Government Subsidizing Method
- Categorization: Basic, Self-help, Self-reliance villages - “Heaven helps those who help themselves” strategy

Distribution of Basic, Self-Help, SelfReliant Villages
35,000 30,000 25,000 20,000 15,000

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Self-Reliant

Self-Help

10,000
5,000 0 1972 1973 1974 1975 1976 1977 1978 1979

Basic

Outcomes of the SU: Tangible Results
Production Infrastructure Rehabilitation
- Basic infrastructure: village path expanding, small stream mending, community facilities construction… - Agriculture production advancement: farm road construction, farm land alignment, machine farming…

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Living Environment Improvement
- Housing modernization: thatched roof replacement, kitchen amelioration, electrification… - Village environment: telecommunication, forestation…

Household Income Increases
- High-yield rice production of the hybrid rice seed, green house farming… - Wage earning agribusinesses, cottage industries, collective farm estates

Outcomes of the SU: Change of Mentality
National Confidence
- Can-do spirit - Industrial SU movement

Preliminary Draft Not for Quotation

“Master” Consciousness
- Volunteerism - Urban SU movement

Vision-Oriented Life
- From defeatism to hope - Saemaul spirit of diligence, self-help, & cooperation
[Anti-gambling campaign]

Impacts on Participation: Empowerment
• Social Capital Enrichment
- Village community hall - Village General Meeting - Sinbaram, or excitement: Korean-style social capital of volunteerism

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• Civic Society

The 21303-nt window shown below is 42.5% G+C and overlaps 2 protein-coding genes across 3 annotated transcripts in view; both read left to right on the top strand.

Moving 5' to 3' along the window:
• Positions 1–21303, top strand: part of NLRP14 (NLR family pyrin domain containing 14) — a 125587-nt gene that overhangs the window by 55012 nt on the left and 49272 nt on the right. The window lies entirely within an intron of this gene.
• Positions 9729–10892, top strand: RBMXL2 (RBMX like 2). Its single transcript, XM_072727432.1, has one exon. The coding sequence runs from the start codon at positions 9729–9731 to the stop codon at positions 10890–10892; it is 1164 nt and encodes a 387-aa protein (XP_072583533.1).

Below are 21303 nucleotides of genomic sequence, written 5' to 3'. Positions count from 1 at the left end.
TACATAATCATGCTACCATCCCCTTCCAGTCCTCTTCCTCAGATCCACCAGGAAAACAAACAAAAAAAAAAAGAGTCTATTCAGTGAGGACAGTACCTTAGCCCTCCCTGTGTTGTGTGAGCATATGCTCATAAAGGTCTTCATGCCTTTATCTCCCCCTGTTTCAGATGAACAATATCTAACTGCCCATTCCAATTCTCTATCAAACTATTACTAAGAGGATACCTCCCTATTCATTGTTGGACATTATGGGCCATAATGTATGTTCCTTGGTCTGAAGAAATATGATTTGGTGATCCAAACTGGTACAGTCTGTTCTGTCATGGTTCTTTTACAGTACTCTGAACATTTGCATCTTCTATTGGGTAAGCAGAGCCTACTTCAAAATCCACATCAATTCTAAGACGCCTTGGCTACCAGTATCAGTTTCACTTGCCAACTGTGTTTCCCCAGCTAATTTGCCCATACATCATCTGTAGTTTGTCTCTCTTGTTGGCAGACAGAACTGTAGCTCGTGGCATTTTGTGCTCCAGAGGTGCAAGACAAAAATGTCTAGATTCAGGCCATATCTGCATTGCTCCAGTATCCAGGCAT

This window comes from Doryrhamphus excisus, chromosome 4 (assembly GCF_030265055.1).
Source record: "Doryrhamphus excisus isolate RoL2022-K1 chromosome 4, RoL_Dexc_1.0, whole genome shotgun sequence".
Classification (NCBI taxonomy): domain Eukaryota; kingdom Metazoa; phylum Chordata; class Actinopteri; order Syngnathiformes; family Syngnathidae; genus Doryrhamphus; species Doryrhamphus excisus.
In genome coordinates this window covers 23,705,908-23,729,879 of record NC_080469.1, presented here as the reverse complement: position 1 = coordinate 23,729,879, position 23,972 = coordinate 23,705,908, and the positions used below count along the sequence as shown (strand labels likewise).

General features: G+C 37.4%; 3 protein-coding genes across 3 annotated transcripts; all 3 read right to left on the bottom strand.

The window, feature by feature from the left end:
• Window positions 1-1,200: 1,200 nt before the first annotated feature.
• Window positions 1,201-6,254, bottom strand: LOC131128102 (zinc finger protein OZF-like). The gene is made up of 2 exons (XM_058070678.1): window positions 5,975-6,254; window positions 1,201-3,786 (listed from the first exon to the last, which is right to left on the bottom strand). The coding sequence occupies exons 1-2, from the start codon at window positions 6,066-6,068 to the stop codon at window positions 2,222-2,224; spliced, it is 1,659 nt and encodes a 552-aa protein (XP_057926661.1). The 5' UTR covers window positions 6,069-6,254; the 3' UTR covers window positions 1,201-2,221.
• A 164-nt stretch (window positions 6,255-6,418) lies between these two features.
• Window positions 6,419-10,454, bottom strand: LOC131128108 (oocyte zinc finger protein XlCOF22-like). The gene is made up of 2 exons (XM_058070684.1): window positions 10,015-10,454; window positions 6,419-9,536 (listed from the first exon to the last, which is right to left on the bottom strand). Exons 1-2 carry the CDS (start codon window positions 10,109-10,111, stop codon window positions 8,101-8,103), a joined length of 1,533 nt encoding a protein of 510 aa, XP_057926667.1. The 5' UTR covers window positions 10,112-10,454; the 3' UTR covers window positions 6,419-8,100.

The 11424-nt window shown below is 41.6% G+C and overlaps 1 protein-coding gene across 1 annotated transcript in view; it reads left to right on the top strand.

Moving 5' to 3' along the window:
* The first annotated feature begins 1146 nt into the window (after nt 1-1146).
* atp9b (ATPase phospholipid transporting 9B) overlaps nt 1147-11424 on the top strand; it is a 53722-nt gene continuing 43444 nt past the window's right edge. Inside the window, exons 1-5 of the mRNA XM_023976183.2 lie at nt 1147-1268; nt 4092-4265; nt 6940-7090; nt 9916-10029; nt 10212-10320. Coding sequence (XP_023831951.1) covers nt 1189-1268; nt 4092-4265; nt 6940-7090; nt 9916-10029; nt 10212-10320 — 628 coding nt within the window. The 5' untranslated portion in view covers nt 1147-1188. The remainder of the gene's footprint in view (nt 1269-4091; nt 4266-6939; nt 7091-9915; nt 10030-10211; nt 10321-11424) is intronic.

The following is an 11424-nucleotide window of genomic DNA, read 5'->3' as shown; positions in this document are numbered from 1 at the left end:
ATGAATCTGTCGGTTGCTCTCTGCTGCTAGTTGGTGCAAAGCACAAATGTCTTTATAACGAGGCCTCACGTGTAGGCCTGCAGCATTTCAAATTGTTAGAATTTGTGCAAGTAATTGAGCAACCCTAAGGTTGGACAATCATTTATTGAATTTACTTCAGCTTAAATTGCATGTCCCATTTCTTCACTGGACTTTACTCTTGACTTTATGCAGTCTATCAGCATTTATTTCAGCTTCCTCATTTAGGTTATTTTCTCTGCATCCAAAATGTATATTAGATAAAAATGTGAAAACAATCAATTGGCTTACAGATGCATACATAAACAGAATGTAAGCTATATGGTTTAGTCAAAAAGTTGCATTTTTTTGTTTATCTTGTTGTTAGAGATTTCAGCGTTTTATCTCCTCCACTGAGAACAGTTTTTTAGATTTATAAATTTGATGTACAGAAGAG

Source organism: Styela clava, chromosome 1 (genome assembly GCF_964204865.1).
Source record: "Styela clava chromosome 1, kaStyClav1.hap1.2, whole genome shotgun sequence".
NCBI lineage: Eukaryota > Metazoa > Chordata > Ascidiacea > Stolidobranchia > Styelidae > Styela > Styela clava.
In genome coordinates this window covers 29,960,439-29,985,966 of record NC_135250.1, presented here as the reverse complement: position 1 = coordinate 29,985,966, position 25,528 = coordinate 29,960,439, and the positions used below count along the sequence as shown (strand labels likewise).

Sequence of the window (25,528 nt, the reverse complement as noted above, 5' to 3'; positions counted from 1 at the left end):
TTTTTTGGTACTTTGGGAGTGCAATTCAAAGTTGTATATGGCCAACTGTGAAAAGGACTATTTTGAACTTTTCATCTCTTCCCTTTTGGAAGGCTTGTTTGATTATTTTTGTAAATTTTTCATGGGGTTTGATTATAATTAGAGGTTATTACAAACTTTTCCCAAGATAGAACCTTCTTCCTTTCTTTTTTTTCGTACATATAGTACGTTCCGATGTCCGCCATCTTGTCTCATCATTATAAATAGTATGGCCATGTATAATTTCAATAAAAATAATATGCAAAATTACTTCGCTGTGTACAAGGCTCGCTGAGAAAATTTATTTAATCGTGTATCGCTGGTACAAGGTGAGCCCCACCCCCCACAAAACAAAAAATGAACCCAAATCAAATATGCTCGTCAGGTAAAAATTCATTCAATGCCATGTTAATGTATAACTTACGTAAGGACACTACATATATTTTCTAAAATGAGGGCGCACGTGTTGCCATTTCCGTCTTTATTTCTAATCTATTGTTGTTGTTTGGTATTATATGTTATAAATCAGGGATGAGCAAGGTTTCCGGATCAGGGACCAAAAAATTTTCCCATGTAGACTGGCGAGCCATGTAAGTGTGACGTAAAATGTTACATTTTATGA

- Village General Meeting vs. Village Development Committee - Active participation of Saemaul leaders at Saemaul Promotion Council of town and county levels.

Preliminary Draft Not for Quotation

Impacts on Participation: Regeneration
Gender Issue
- Traditional Confucian order: seniority & male priority - Sprout of today’s feminist institutionalization

Women’s Social Participation
- Female partner in Saemaul leadership - Saemaul Wives’ Club, Mothers’ Club

Household Income Increases
- Frugality campaigns - Sideline earnings
[Saemaul Wives’ Club rice saving campaign]

Factors in Participation: Leadership
National Leadership
- Park Chung Hee from a poor rural community - Authoritarian political influence

Preliminary Draft Not for Quotation

Excellent Bureaucracy
- Elite civil servants leadership - Incentive for the Saemaul officers

Educated Mass
- Illiteracy abolished & higher education - Role of educated women

Factors in Participation: System
Tradition
- Community cooperation culture: kye, dure, pumassi, & hyangyag - Local patriotism

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Ideological guidance
- Saemaul Spirit training - Public education

Availability of resources and financing
- Government resources - Community financing

Billion Won 350 300

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The SU Investment by Funding Sources
Government Support
National Local

250 200 150 100 50 0 1971 1972 1973 1974 1975 1976 1977 1978 1979
Loan (NA/FCF) Self-Support

Community Financing

Source: Ministry of Home Affairs of Korea

Preliminary Draft Not for Quotation

Implications for Policy & Practice: Governance Strong Political Leadership
- Political populism shunned - Government policy sustainability

Low Key Government Control
- Avoidance of the top-down commanding method - Abstention of the demonstration effect in monitoring

Leadership Shaping Through Education
- Partnership of men & women SU leaders - Camp-in training method

Preliminary Draft Not for Quotation

Implications for Policy & Practice: Operation Developing CDD Model
- No practice of standardized blueprint - Preservation of cultural heritage

Environmental Sustainability
- Resource recycling - Climate change policy

Green Growth in Consideration
- Green energy development - Green technology & industries

Preliminary Draft Not for Quotation